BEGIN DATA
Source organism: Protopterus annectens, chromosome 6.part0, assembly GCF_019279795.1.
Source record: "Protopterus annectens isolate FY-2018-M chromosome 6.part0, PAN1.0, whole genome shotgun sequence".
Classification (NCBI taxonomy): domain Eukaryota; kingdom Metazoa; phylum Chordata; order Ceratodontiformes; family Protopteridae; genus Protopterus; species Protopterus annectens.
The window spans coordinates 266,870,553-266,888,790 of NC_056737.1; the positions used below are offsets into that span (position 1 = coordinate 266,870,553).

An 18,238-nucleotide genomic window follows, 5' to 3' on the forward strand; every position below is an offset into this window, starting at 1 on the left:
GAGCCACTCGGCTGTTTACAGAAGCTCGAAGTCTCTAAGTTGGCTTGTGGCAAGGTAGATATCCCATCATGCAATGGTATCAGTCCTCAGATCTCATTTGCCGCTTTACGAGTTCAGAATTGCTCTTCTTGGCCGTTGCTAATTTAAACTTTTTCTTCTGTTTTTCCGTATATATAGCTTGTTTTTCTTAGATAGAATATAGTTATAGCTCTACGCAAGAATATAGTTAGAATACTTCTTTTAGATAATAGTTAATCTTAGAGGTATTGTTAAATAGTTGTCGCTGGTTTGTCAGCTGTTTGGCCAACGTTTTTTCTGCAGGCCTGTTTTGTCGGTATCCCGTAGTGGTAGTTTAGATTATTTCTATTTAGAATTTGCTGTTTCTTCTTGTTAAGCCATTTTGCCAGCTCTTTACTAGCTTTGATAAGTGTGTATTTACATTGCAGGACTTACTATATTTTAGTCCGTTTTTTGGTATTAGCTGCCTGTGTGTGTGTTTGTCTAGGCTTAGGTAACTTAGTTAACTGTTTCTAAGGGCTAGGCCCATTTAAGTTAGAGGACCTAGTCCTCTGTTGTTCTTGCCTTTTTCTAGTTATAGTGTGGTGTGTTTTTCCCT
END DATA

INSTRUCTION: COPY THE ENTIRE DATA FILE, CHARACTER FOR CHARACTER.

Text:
Source organism: Protopterus annectens, chromosome 6.part0, assembly GCF_019279795.1.
Source record: "Protopterus annectens isolate FY-2018-M chromosome 6.part0, PAN1.0, whole genome shotgun sequence".
Classification (NCBI taxonomy): domain Eukaryota; kingdom Metazoa; phylum Chordata; order Ceratodontiformes; family Protopteridae; genus Protopterus; species Protopterus annectens.
The window spans coordinates 266,870,553-266,888,790 of NC_056737.1; the positions used below are offsets into that span (position 1 = coordinate 266,870,553).

An 18,238-nucleotide genomic window follows, 5' to 3' on the forward strand; every position below is an offset into this window, starting at 1 on the left:
GAGCCACTCGGCTGTTTACAGAAGCTCGAAGTCTCTAAGTTGGCTTGTGGCAAGGTAGATATCCCATCATGCAATGGTATCAGTCCTCAGATCTCATTTGCCGCTTTACGAGTTCAGAATTGCTCTTCTTGGCCGTTGCTAATTTAAACTTTTTCTTCTGTTTTTCCGTATATATAGCTTGTTTTTCTTAGATAGAATATAGTTATAGCTCTACGCAAGAATATAGTTAGAATACTTCTTTTAGATAATAGTTAATCTTAGAGGTATTGTTAAATAGTTGTCGCTGGTTTGTCAGCTGTTTGGCCAACGTTTTTTCTGCAGGCCTGTTTTGTCGGTATCCCGTAGTGGTAGTTTAGATTATTTCTATTTAGAATTTGCTGTTTCTTCTTGTTAAGCCATTTTGCCAGCTCTTTACTAGCTTTGATAAGTGTGTATTTACATTGCAGGACTTACTATATTTTAGTCCGTTTTTTGGTATTAGCTGCCTGTGTGTGTGTTTGTCTAGGCTTAGGTAACTTAGTTAACTGTTTCTAAGGGCTAGGCCCATTTAAGTTAGAGGACCTAGTCCTCTGTTGTTCTTGCCTTTTTCTAGTTATAGTGTGGTGTGTTTTTCCCT